Getting the right treatment for childhood cancer

Dr Ong (back right) with the newly-elected committee. Second-term president Jocelyn Hee is seated at second right.

THERE is a strong predisposition towards randomly putting a finger on the causes that contribute to the occurrence of childhood cancer.

There are more myths than solid medical evidence behind the reasons given to explain why and how the disease manifests itself without warning.

The mother must have eaten something during pregnancy. It could be contagious. Chemotherapy could kill the child but traditional medicine could probably save it. These are some of the beliefs commonly held among the population at large.

But when do we begin to really learn about childhood cancer? Do we wait until it happens to our own child?

Dr Ong Eng Joe

Myth or truth

Sarawak Children’s Cancer Society (SCCS) vice-president Dr Ong Eng Joe feels there’s a need to say once and for all that the factors leading to childhood cancer have yet to be found and wild guesses benefit no one except hurt the affected family even more.

“Even though medically we don’t know yet how and why children get cancer at such a young age, I strongly believe, as a medical professional, we are striving all the time to prevent the occurrence of childhood cancer – that no child should die at the dawn of life,” he told thesundaypost.

“Though we don’t have the reason why it happens, there is hope as the majority of leukaemia-stricken children can be cured. This is solid proof that cancer is not necessarily fatal,” explained Dr Ong, a haemato-oncologist.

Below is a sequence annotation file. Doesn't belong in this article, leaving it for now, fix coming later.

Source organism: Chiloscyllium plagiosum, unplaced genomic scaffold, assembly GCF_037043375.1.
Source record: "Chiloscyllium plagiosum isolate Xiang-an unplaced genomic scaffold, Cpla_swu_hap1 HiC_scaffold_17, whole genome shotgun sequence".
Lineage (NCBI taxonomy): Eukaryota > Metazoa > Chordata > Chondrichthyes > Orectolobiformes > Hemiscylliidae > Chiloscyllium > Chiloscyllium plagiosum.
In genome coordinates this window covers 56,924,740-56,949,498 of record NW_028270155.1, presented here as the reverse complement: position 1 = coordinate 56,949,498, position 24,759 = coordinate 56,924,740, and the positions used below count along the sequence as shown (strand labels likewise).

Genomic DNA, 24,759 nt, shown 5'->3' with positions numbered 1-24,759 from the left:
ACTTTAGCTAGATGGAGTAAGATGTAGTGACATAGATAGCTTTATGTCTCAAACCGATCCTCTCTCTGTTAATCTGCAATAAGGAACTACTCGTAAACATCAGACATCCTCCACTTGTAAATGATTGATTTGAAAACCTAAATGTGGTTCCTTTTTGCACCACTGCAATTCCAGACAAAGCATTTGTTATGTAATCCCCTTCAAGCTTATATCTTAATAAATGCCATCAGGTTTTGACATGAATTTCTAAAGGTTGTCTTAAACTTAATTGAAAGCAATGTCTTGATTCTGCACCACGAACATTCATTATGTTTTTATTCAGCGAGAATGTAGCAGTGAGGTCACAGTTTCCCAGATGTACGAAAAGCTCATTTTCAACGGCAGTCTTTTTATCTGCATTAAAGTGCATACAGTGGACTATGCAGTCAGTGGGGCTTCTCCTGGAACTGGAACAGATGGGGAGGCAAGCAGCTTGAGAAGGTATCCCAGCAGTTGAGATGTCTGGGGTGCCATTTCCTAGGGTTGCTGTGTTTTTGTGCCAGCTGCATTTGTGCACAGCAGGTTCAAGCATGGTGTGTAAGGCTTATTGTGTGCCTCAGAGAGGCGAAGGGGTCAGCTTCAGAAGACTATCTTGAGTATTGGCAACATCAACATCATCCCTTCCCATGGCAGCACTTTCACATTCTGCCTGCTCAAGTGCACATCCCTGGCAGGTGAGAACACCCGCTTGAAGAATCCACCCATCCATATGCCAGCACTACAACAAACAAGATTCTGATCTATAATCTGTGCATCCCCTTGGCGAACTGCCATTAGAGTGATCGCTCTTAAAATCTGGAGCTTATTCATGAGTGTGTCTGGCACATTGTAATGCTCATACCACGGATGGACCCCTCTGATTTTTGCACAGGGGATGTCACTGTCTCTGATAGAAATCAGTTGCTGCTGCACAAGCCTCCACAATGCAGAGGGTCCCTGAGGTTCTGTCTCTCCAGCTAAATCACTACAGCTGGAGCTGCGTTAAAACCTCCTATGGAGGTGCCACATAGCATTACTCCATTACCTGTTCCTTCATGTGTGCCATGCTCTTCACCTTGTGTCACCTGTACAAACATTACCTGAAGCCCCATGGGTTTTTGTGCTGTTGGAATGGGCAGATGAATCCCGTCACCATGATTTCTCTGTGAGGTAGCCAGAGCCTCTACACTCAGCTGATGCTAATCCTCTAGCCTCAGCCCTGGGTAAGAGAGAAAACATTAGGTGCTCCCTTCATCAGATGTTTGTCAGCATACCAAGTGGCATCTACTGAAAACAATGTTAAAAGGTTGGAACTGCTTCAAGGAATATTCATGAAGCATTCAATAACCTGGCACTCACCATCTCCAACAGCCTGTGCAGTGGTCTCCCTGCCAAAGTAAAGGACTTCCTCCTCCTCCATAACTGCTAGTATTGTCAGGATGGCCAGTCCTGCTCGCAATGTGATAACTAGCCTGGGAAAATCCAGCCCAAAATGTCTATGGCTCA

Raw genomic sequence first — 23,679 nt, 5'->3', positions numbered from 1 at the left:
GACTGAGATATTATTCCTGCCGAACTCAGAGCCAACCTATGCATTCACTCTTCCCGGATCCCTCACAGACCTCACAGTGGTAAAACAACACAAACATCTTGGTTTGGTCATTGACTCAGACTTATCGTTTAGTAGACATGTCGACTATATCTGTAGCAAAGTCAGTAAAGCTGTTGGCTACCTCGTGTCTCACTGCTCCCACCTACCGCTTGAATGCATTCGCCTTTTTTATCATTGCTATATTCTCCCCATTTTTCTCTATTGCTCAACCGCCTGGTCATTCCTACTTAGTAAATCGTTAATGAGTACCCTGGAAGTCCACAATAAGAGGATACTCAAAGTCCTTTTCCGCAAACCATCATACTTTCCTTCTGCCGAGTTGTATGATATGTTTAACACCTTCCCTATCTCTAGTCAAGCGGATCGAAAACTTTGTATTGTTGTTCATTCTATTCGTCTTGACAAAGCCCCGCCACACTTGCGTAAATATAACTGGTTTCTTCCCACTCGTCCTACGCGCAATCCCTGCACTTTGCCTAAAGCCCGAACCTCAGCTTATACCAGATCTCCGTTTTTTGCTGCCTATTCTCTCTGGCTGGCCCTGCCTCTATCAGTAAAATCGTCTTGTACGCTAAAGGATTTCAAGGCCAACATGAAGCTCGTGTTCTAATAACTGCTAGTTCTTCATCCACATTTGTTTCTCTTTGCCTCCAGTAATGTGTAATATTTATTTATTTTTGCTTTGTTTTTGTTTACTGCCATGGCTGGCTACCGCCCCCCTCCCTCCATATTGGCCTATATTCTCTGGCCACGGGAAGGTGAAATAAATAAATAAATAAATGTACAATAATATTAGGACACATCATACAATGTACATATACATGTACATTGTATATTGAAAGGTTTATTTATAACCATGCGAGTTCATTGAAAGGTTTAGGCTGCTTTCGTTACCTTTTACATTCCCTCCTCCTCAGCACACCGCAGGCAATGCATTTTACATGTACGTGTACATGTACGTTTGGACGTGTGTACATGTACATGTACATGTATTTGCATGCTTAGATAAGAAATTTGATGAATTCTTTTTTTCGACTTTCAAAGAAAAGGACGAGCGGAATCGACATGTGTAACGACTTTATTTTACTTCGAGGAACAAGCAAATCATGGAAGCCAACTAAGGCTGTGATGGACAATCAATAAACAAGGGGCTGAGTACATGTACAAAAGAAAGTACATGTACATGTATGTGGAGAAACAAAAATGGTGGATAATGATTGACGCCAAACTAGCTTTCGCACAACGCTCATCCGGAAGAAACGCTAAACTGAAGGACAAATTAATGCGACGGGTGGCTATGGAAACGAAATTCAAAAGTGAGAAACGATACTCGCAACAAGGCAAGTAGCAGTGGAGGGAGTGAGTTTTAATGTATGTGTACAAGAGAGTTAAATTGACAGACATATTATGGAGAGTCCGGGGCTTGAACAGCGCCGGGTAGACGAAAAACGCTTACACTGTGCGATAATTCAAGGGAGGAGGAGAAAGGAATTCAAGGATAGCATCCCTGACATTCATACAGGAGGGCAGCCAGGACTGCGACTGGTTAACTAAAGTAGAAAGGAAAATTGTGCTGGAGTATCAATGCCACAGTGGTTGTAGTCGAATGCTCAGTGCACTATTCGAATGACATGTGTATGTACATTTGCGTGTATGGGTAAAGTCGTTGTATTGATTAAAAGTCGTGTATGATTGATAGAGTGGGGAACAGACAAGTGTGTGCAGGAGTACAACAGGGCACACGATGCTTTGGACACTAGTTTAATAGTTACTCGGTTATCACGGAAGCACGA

Hematology-oncology is defined as the diagnosis, treatment and prevention of blood diseases (hematology) and cancer (oncology) and research into them.

He pointed out that those who opted for alternative treatments over chemotherapy could delay the necessary treatment for the patient.

“The right place for the family of the patient is not alternative treatment or therapy, the results of which we’ve so far not seen. It could possibly endanger the patient’s life.”

Dr Ong encourages more medical professionals, particularly doctors, to come to the hospital, and share their experience in dealing with cancer patients.

“In my career, I have not seen cancer patients going for traditional treatment and getting cured. But I have seen a lot of patients who are cured after receiving proven treatment in hospital.

“This is the best example why it’s always better to seek professional and proven treatments rather than looking for unproven alternatives.”

A patient flown to hospital in a helicopter. Unfortunately, the patient passed away soon after.

Healthy lifestyle

Dr Ong emphasised that everyone should practise a basic healthy lifestyle.

“You may realise the Malaysian government and the medical fraternity worldwide are also emphasising on healthy lifestyles which include eating healthy – more fresh fruits, vegetables, less sugar and less salt – adequate exercise and more importantly, no smoking.

“These are actually the things all should endeavour to practise to achieve optimal health.”

For cancer patients, the
dietary practices should only be based on advice by the doctor and dietitian.

“Parents often ask whether it’s better to let their cancer-stricken children eat fresh food or supplements. I would suggest it’s always best to ask their doctor instead of trying on your own.